Commenting on the potential riches of doing business with China, the president of the English Board of Trade wrote in the 1840s that, "If we could only persuade every person in China to lengthen his shirttail by a foot, we could keep the mills of Lancashire working around the clock."

The sheer number of people living in China -- approximately one-quarter of the Earth's population in a single country -- has held men and women of trade and commerce in awe since Marco Polo wrote of his travels there.

But there has been surprisingly little achievement in realizing China's trade potential in subsequent centuries. England achieved a positive balance sheet with the nation not by convincing the Chinese to lengthen their shirttails but by addicting its population to Indian opium and going to war with them, business practices which, in combination, are generally frowned upon these days.

Still, with the 2008 Olympics just a few calendar pages away, many creative business minds the world over are once again mulling how to separate the billion-plus Chinese from some of their yuans.

And as the desire to profit from trade with China spreads through the travel industry, there has also arisen a wet blanket in the form of Tom Jenkins, executive director of the European Tour Operators Association.

"People come armed with statistics," Jenkins told me in a recent phone call. "You know, 'one born every minute' -- actually, closer to one born every 10 seconds. They'll say you need only 1% to 2% of the population interested in your product and you'll be flooded with people."

But those rushing to prepare for a deluge of outbound Chinese tourists neglect to factor in several relevant data points, Jenkins believes, including the significant number of Chinese living in poverty, the fact that China is not a free-market economy and that most rosy statistics about outbound traffic from China are skewed by "outbound" destinations such as Hong Kong and Macau.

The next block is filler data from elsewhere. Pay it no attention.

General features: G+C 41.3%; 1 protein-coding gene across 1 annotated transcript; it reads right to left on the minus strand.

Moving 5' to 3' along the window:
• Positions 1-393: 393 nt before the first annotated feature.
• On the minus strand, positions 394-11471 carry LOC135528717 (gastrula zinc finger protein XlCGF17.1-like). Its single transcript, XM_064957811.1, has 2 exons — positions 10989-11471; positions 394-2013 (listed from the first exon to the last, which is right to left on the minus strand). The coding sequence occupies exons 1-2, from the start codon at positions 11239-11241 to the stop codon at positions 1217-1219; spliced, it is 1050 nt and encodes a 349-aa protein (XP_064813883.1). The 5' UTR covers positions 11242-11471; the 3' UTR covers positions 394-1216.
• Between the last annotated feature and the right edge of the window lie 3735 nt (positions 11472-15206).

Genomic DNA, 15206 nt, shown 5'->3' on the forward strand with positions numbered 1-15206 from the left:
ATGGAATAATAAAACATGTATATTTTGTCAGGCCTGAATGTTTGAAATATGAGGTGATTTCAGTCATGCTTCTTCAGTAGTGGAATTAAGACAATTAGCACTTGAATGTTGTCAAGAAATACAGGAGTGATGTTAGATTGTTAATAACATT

Jenkins subsequently sent me a piece he recently wrote for a U.K. publication, also called Travel Weekly, in which he asserted, "These days, saying 'China' is an easy way of saying, 'Hey, I am a forward-looking guy' ... but its cosmopolitanism masks earnest stupidity. Tourism is the Utopian solution to every bad business idea."

Saying that all markets are important and new markets are to be cherished, he nonetheless characterizes China as "a comparatively small market growing at a modest pace."

Jenkins' comments suggest that his tour operator members' resources would be better spent if they faced West rather than East.

On the topic of whether China poses a market share threat to Europe, particularly regarding North American tourists, Jenkins is sanguine.

"China is not a competitor," he said. "What people get from China is a culture and society older than European civilization with stunning historical and cultural artifacts, extraordinary natural sites and one of the most significant human landscapes on Earth. But it's not a society that lies at the root of American cultural identity in the same way that Europe does.

"There is nothing that appeals on the same level that Rome does to Roman Catholics. There is nothing with the same cultural pull as Venice or Florence or Paris. China's an amazing place, but Europe's Europe. Where did your language, your law, your literature come from? I'm afraid it's all Europe."

Of course, it should be remembered that Jenkins has a horse in this particular race. His job is to promote travel to Europe. And I wasn't sure to what extent his Europe-centric point of view took into account, for instance, the growing Asian-American population in the U.S. or even that portion of European-descended America that is looking for something exotic and unfamiliar.

Still, I suspect that his total analysis may not be far off regarding the short- and even medium-term prospects for inbound travel to and outbound travel from China. The Olympics may ultimately prove to be a mixed blessing; the pre-Olympics spotlight shining on the country has highlighted not only its preparations but its polluted air. And I'd be surprised if human-rights activists don't take advantage of international coverage to press their case against the Chinese government.

Christopher Columbus is said to have written "meracciones innumeras" ("incalculable trade") in the margin of his copy of "The Travels of Marco Polo" alongside the description of the harbors of Cathay. More than 500 years later, the world still stands waiting, calculators in hand.


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